The region of Atlantic Canada came into being hundreds of years ago because of the access to the North American content and its riches, along with the bounty of the sea. For hundreds of years, fisheries were a vital part of the regional economy. Later came oil and gas.  But a once thriving region, an economic powerhouse on the global stage, faltered and fizzled somewhat and languished for decades as trade routes changed, oil was easier elsewhere to extract and the fish stocks declined. This is about to change. A new age of prosperity is at hand once again for Atlantic Canada thanks to the ocean. Spearheading this economic revival is the COVE along with new approaches to our ocean resources.

This year, The COVE is opening it’s doors. And docks. And labs. It will be a first of its kind in Atlantic Canada and is a model that sets it apart on the global stage for the ocean technologies sector. COVE stands for Centre for Ocean Ventures and Entrepreneurship. It is a connection point for entrepreneurs creating ocean technologies and related services and investors.

COVE is a Platform and a Network
In today’s global economy where competition is fiercer than ever and standing out is harder, regions and industries in all sectors need to develop platforms and network. The COVE is a platform in that it becomes an industry enabler and a point of focus from which to support the sectors growth. Platforms then enable networks. Networks of people and companies, academia and opportunities. As an industry comes to life, it gains greater power when its ecosystem is networked and has a platform on which to grow. A foundation if you will.

Industries that build strong networks that support each other and foster connections are proven to be more successful in today’s global economy. One example is from the news media sector via The Washington Post. When Jeff Bezos bought them, they created a digital publishing platform called ARC Publishing. As more newspapers jump on the platform, they get network effects by contributing into the platform. Another example is iTunes. It is a platform for software developers and entertainment.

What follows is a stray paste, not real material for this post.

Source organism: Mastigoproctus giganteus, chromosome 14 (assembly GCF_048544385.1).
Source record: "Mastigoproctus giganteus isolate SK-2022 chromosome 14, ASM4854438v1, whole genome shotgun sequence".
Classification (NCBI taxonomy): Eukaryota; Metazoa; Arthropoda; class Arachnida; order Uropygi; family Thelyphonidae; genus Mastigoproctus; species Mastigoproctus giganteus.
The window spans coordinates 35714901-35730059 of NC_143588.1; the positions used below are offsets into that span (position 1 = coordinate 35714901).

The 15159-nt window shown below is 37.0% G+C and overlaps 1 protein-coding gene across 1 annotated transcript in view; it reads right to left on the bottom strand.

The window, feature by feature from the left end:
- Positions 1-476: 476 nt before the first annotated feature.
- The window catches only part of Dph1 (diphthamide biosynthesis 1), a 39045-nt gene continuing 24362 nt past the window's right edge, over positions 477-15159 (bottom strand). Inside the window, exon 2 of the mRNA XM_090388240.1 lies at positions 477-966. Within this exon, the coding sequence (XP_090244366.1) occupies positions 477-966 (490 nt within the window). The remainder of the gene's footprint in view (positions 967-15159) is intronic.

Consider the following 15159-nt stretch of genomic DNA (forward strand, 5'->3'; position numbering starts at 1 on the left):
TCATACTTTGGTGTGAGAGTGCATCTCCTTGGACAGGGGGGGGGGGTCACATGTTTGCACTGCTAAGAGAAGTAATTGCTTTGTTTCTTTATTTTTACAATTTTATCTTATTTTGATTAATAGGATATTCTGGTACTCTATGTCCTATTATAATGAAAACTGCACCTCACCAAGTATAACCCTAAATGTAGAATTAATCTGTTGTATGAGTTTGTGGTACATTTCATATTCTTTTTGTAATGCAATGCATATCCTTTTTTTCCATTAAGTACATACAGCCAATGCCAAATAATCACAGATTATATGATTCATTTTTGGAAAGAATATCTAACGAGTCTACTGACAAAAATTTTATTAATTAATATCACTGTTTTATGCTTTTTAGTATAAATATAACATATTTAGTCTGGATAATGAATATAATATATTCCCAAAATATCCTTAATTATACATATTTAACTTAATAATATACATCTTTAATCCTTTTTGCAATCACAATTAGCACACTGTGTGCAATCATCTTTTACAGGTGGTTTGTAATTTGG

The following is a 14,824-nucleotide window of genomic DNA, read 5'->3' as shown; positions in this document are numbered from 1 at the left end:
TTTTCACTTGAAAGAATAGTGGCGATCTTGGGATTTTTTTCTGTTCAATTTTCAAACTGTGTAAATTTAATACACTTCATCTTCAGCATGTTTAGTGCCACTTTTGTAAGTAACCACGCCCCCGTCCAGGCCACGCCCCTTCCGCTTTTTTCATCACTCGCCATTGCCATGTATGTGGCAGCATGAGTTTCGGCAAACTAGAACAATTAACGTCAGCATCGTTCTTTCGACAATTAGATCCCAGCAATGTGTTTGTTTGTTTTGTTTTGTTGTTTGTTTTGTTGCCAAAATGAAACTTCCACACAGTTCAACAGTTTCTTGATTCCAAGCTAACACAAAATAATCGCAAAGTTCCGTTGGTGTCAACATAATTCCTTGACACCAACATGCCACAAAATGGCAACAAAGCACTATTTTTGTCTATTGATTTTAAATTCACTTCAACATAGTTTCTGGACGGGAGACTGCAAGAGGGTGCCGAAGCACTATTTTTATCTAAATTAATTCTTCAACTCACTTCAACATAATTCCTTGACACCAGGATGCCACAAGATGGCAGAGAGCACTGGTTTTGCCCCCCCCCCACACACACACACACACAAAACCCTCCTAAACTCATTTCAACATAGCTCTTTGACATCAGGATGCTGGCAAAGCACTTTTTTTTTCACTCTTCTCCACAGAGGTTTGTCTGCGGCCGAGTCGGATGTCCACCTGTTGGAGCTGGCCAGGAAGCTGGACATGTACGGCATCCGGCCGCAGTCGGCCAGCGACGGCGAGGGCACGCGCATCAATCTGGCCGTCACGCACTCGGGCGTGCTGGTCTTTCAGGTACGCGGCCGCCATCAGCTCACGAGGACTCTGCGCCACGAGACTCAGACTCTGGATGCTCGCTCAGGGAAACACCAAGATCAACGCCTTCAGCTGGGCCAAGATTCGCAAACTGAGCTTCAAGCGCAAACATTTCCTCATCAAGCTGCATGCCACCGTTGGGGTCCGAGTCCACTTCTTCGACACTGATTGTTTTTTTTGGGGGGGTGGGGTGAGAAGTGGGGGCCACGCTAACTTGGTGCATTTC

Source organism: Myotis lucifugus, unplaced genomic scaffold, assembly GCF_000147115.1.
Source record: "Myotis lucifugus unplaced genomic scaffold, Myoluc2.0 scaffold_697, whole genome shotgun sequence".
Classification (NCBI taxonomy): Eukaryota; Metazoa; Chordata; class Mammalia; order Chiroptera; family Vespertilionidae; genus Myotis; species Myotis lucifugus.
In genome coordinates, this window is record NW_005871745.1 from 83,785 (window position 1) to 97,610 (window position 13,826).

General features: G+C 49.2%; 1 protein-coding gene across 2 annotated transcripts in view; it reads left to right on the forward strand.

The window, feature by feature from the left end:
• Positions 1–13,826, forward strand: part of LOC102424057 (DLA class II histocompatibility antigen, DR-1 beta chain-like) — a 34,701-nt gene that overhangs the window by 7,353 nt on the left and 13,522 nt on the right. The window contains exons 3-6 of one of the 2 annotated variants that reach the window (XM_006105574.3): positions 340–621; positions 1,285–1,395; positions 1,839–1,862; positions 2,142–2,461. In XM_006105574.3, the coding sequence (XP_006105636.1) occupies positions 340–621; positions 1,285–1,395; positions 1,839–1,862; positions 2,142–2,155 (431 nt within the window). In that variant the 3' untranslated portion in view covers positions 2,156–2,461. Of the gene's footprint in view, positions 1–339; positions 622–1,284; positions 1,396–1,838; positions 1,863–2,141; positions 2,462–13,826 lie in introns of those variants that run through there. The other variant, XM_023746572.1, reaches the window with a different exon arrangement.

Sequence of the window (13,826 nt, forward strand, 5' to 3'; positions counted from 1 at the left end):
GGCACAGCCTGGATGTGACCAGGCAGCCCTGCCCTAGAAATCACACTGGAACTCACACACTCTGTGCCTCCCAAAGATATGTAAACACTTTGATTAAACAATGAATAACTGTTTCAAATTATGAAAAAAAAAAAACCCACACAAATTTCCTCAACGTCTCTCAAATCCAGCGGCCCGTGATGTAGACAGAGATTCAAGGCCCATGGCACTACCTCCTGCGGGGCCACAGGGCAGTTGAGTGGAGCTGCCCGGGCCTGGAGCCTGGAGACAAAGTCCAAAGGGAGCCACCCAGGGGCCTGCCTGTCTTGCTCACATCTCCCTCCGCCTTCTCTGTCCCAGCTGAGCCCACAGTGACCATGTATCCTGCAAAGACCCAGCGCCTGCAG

The New Digital Ocean Frontier
Across Atlantic Canada, each province is fostering the development of ocean technologies. These are also possible in large part due to the global communications infrastructure in place today. One of the largest data pipes from Europe connects into Halifax, there’s the Big Data Institute at Dalhousie University. UNB in New Brunswick has a heavy emphasis on analytics along with MUN in Newfoundland and Acadia in Nova Scotia.

Advances in sensor technologies and the satellite networks above are enabling entirely new ways to manage and foster our ocean resources. Yes, the COVE isn’t just an incubator, it is the focal point that underpins and the return of Atlantic Canada as a global centre for economic and scientific influence.

About the Author webconomist

Giles is a globally experience marketing communications practitioner with over 20 years experience in the technology sector. He's brought a number of innovative technology products and services to market around the world. His work as a digital anthropologist is now over a decade of digital research understanding how consumers use technology. Giles is regularly interviewed by news media on digital topics. Currently he is managing partner of Ekspansiv, a consulting firm focusing on MarTech, SalesTech and Marketing Operations (MarOps). He's on the organising committee for the Atlantic Big Data Congress and co-founder/creator of the Ice Awards for creative in advertising. Giles has worked in senior management in both public and private companies and has been involved with 4 startups; three successful and one failed.

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